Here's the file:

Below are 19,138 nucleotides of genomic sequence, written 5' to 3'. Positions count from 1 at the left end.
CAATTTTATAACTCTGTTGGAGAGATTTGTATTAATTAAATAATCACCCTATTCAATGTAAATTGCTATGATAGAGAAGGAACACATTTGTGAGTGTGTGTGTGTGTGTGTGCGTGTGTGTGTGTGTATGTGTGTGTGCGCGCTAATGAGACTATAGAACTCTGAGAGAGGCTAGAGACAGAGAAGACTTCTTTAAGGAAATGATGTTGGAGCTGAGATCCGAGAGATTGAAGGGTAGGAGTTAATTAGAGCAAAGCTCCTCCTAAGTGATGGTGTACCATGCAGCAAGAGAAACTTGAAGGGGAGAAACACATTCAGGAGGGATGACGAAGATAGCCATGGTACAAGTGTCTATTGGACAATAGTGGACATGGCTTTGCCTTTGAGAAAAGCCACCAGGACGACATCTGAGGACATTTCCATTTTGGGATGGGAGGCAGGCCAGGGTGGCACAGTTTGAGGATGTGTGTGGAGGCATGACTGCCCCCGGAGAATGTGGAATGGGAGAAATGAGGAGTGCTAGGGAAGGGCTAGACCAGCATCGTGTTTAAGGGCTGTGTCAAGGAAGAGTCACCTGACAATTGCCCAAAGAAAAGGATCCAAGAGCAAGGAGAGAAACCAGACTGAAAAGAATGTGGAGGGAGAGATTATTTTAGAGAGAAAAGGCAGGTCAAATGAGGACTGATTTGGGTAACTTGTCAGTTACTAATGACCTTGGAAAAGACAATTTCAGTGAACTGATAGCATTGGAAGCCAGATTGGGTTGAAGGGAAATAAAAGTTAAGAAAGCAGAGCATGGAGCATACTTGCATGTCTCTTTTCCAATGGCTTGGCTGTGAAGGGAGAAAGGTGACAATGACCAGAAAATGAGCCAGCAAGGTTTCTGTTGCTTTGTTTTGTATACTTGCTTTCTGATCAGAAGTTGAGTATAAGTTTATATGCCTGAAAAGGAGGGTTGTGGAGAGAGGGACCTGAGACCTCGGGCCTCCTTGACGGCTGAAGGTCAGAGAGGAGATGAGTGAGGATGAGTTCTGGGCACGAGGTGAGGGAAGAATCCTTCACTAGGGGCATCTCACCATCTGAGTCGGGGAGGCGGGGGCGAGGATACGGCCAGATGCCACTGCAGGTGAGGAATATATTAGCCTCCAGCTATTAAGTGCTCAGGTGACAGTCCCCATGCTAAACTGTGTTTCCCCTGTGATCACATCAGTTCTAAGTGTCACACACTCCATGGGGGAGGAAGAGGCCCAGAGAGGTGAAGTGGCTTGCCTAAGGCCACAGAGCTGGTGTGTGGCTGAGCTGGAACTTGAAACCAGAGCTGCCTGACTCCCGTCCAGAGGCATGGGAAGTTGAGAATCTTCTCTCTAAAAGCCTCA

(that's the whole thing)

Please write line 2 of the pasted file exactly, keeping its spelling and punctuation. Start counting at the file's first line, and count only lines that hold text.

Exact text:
CAATTTTATAACTCTGTTGGAGAGATTTGTATTAATTAAATAATCACCCTATTCAATGTAAATTGCTATGATAGAGAAGGAACACATTTGTGAGTGTGTGTGTGTGTGTGTGCGTGTGTGTGTGTGTATGTGTGTGTGCGCGCTAATGAGACTATAGAACTCTGAGAGAGGCTAGAGACAGAGAAGACTTCTTTAAGGAAATGATGTTGGAGCTGAGATCCGAGAGATTGAAGGGTAGGAGTTAATTAGAGCAAAGCTCCTCCTAAGTGATGGTGTACCATGCAGCAAGAGAAACTTGAAGGGGAGAAACACATTCAGGAGGGATGACGAAGATAGCCATGGTACAAGTGTCTATTGGACAATAGTGGACATGGCTTTGCCTTTGAGAAAAGCCACCAGGACGACATCTGAGGACATTTCCATTTTGGGATGGGAGGCAGGCCAGGGTGGCACAGTTTGAGGATGTGTGTGGAGGCATGACTGCCCCCGGAGAATGTGGAATGGGAGAAATGAGGAGTGCTAGGGAAGGGCTAGACCAGCATCGTGTTTAAGGGCTGTGTCAAGGAAGAGTCACCTGACAATTGCCCAAAGAAAAGGATCCAAGAGCAAGGAGAGAAACCAGACTGAAAAGAATGTGGAGGGAGAGATTATTTTAGAGAGAAAAGGCAGGTCAAATGAGGACTGATTTGGGTAACTTGTCAGTTACTAATGACCTTGGAAAAGACAATTTCAGTGAACTGATAGCATTGGAAGCCAGATTGGGTTGAAGGGAAATAAAAGTTAAGAAAGCAGAGCATGGAGCATACTTGCATGTCTCTTTTCCAATGGCTTGGCTGTGAAGGGAGAAAGGTGACAATGACCAGAAAATGAGCCAGCAAGGTTTCTGTTGCTTTGTTTTGTATACTTGCTTTCTGATCAGAAGTTGAGTATAAGTTTATATGCCTGAAAAGGAGGGTTGTGGAGAGAGGGACCTGAGACCTCGGGCCTCCTTGACGGCTGAAGGTCAGAGAGGAGATGAGTGAGGATGAGTTCTGGGCACGAGGTGAGGGAAGAATCCTTCACTAGGGGCATCTCACCATCTGAGTCGGGGAGGCGGGGGCGAGGATACGGCCAGATGCCACTGCAGGTGAGGAATATATTAGCCTCCAGCTATTAAGTGCTCAGGTGACAGTCCCCATGCTAAACTGTGTTTCCCCTGTGATCACATCAGTTCTAAGTGTCACACACTCCATGGGGGAGGAAGAGGCCCAGAGAGGTGAAGTGGCTTGCCTAAGGCCACAGAGCTGGTGTGTGGCTGAGCTGGAACTTGAAACCAGAGCTGCCTGACTCCCGTCCAGAGGCATGGGAAGTTGAGAATCTTCTCTCTAAAAGCCTCA